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Friday, January 07, 2005

2s complement

In general, we (human beings) express negative numbers by placing a minus (-) sign at the left end of the number. Similarly while representing the integers in binary format, we can leave the left-most bit be the sign bit. If the left-most bit is a zero, the integer is positive; if it is a one, it is negative. To make it easy to design computers which do integer arithmetic, integers should obey the following rules:

(1) Zero is positive and -0 = 0
(2) The top-most bit should tell us the sign of the integer.
(3) The negative of a negative integer is the original integer ie., --55 is 55.
(4) x - y should give the same result as x + -y. That is, 8 - 3 should give us the same result as 8 + -3.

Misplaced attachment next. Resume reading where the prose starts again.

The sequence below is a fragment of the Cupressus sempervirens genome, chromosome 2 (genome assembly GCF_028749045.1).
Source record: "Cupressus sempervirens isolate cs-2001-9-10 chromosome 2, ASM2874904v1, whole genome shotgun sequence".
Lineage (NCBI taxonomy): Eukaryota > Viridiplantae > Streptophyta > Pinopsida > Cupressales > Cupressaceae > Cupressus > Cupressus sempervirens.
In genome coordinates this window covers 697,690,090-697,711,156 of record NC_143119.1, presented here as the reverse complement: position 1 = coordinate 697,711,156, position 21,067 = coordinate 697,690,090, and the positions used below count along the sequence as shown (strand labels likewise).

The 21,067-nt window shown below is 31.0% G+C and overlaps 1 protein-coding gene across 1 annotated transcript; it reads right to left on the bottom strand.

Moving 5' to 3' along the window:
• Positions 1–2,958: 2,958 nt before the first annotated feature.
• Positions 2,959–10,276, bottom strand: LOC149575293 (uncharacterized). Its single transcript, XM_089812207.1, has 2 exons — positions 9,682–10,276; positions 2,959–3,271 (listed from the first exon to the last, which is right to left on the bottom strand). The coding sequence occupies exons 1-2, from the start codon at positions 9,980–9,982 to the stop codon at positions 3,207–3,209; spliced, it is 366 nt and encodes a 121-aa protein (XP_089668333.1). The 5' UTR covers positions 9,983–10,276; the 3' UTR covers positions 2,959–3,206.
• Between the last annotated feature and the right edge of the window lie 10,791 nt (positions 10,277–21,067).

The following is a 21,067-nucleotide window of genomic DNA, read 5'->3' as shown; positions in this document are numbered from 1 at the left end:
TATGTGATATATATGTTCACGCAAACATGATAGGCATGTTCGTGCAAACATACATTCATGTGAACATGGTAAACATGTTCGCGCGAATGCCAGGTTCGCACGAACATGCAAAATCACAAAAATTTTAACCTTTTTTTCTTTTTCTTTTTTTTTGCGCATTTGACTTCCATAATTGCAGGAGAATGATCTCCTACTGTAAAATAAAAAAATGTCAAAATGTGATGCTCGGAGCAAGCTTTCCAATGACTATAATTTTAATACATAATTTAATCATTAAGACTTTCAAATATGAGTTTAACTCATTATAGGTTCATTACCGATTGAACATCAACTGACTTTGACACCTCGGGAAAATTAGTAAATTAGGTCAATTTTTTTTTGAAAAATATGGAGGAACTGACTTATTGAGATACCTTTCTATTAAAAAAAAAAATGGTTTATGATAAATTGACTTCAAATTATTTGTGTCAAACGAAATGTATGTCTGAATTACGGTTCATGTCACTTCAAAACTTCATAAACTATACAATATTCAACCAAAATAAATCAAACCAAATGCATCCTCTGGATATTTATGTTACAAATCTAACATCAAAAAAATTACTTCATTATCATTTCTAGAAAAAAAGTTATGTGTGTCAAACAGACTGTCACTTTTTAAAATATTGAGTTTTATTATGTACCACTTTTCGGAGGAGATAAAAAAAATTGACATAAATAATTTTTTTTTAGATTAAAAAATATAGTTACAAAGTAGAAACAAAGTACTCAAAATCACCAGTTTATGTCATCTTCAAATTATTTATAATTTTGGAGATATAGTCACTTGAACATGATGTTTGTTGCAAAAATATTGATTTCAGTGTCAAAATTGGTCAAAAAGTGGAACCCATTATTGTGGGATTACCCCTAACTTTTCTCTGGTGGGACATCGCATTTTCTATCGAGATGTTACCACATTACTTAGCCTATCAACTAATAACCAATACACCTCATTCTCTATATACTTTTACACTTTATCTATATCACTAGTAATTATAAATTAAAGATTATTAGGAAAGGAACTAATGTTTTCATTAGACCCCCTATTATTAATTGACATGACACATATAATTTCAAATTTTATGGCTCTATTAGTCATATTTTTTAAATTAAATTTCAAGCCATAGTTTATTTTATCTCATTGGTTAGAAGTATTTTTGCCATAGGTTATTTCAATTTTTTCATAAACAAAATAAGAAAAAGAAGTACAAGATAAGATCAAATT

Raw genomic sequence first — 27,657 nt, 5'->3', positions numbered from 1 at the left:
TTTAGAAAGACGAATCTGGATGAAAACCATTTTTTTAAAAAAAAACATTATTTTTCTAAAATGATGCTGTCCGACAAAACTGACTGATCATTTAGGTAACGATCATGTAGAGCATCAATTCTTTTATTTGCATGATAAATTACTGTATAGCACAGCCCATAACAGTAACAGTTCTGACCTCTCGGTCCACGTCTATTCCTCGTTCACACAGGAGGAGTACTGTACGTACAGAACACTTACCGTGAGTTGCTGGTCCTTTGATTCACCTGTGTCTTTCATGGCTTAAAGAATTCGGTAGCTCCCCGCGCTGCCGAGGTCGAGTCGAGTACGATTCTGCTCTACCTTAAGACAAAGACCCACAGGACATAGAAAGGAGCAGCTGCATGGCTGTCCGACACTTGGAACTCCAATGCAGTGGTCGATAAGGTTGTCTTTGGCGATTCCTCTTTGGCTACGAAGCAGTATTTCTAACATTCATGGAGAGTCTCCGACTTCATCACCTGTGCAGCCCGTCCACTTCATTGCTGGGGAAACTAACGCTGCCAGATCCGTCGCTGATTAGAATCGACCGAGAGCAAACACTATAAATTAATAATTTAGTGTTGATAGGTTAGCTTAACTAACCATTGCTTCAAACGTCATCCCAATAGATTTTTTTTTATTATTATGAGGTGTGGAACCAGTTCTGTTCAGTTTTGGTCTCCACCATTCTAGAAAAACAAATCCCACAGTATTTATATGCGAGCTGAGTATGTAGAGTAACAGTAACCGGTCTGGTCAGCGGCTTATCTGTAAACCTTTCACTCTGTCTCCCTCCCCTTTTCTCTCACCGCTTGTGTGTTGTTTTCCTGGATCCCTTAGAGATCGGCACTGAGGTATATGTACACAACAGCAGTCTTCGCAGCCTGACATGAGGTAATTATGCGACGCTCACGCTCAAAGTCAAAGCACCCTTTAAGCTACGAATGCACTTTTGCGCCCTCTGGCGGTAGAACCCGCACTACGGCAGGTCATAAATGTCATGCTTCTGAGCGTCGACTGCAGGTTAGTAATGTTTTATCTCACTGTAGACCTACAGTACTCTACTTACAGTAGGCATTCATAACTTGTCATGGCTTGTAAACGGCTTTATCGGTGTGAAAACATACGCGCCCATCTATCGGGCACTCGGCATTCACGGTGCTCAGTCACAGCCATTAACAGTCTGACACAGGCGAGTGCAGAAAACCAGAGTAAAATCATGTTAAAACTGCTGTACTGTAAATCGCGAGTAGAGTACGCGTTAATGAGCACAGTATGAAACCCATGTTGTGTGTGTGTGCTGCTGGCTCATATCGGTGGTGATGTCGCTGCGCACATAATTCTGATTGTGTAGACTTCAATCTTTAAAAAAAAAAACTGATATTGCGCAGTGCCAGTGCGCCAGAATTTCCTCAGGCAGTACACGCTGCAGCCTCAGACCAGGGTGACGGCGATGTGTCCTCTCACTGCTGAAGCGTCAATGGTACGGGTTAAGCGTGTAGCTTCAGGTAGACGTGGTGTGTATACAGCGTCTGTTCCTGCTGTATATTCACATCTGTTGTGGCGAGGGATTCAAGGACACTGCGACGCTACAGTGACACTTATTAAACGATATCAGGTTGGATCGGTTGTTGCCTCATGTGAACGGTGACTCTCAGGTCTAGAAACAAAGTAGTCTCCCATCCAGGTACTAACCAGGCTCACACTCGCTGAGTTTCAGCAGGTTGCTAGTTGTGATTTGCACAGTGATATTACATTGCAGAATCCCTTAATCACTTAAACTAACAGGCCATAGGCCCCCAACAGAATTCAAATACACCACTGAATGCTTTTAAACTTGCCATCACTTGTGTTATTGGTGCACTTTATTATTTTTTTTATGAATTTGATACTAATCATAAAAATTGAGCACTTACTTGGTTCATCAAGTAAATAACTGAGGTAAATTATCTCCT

(5) Negative and positive numbers shouldn't be treated in different ways when we do multiplication and division with them.

A simple and elegant way to represent integers which obeys these rules is called 2s complement. The 2s complement of an integer is calculated by changing all bits of integer from 1 to 0 & 0 to 1, then adding 1 to the result.

eg., The 2s complement of -55 is 1100 1001
```0011 0111 <- binary representation of 55 (8-bit)
1100 1000 <- the 1s complement; change 1's to 0's and 0's to 1's
+1
---------
1100 1001 <- the 2s complement (-55)
---------```
Now lets calculate --55 ie., 55
```1100 1001 <- binary representation of -55 (8-bit)
0011 0110 <- 1s complement of 55
+1
---------
0011 0111 = 55
---------```
Above example verifies rule (3); similarly we can verify rest of the rules